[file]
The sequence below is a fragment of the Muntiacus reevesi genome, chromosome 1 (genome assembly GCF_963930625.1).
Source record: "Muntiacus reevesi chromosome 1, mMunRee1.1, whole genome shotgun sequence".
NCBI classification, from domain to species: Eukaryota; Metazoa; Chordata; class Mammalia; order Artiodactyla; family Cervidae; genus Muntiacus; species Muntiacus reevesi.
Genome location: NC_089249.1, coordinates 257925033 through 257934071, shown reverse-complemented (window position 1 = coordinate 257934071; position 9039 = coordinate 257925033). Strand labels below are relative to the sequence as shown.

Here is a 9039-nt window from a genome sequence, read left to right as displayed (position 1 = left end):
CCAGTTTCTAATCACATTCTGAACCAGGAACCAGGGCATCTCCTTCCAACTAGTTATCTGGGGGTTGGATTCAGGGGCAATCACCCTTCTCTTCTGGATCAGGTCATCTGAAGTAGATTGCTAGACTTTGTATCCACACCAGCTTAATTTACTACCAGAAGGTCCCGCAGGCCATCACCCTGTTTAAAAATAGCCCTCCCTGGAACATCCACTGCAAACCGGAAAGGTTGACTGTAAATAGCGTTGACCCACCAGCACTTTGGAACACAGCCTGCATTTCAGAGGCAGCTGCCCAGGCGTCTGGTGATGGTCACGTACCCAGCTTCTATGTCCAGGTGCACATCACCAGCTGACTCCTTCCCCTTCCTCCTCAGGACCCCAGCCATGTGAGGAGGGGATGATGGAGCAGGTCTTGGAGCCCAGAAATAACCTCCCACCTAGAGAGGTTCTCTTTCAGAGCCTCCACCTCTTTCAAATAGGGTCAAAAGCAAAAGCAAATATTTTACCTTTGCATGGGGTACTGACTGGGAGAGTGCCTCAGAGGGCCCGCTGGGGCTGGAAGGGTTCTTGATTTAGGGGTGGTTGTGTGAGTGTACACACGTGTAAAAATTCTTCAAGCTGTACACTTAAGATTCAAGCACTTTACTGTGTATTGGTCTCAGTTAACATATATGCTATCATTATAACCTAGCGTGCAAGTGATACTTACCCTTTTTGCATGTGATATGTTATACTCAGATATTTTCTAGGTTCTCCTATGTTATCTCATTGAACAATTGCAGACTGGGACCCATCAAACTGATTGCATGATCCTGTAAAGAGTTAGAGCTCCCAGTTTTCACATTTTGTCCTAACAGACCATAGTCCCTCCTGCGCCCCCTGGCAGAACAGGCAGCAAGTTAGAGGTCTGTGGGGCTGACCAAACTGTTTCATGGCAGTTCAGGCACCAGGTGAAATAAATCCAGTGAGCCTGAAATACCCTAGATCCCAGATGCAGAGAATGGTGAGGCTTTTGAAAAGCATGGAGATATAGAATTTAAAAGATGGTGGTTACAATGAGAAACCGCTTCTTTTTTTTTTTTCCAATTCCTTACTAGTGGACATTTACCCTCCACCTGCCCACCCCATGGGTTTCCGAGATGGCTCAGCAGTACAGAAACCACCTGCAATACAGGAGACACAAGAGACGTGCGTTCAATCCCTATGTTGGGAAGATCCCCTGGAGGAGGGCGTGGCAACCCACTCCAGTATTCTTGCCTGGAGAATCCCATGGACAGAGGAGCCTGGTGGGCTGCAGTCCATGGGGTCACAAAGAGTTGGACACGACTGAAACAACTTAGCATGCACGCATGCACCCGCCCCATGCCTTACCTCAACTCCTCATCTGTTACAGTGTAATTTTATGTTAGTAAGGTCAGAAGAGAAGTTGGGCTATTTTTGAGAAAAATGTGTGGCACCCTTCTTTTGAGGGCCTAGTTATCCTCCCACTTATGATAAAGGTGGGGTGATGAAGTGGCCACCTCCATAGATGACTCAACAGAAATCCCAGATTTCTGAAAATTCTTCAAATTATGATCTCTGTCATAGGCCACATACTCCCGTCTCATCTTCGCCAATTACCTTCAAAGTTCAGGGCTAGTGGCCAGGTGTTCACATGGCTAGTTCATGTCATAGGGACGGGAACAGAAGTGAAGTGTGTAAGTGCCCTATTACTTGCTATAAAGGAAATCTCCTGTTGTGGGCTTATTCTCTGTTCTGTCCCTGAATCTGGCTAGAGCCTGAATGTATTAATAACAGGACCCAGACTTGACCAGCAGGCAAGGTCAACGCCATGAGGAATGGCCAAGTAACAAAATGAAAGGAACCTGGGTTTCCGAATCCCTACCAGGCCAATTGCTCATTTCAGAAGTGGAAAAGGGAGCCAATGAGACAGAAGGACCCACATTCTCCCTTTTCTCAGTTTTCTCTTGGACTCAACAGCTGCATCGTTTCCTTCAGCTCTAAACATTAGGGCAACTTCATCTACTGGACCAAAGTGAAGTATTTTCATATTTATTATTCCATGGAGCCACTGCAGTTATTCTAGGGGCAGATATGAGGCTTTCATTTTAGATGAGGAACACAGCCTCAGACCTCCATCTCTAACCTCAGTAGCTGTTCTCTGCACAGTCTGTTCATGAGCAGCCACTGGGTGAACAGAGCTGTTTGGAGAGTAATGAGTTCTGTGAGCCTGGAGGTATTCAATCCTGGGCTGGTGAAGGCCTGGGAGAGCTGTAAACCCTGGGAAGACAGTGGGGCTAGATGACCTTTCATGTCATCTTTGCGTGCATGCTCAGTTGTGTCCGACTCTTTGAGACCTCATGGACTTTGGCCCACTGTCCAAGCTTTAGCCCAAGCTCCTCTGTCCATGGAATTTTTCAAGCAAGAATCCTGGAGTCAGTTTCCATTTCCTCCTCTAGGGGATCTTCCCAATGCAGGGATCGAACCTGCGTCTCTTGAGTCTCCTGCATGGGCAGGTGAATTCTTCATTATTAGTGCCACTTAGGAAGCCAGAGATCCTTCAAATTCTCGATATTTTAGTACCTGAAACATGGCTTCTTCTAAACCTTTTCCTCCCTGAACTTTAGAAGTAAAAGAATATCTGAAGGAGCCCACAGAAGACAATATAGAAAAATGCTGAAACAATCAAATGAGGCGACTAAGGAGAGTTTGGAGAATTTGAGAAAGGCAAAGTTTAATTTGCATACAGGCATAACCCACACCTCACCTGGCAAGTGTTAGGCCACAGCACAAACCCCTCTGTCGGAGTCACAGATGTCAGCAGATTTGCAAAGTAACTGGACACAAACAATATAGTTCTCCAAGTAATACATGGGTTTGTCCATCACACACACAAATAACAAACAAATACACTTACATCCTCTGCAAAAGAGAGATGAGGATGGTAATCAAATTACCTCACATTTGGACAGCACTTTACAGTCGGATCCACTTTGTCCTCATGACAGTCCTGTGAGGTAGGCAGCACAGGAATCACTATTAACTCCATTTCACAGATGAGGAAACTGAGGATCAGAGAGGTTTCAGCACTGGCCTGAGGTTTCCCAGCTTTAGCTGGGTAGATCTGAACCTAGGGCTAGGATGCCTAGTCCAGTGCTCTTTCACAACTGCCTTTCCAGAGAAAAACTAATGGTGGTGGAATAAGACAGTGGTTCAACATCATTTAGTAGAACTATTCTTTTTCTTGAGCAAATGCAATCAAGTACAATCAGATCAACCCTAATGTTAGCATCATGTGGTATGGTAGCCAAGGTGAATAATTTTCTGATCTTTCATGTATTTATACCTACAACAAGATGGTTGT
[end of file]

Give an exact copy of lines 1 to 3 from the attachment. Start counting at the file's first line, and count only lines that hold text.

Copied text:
The sequence below is a fragment of the Muntiacus reevesi genome, chromosome 1 (genome assembly GCF_963930625.1).
Source record: "Muntiacus reevesi chromosome 1, mMunRee1.1, whole genome shotgun sequence".
NCBI classification, from domain to species: Eukaryota; Metazoa; Chordata; class Mammalia; order Artiodactyla; family Cervidae; genus Muntiacus; species Muntiacus reevesi.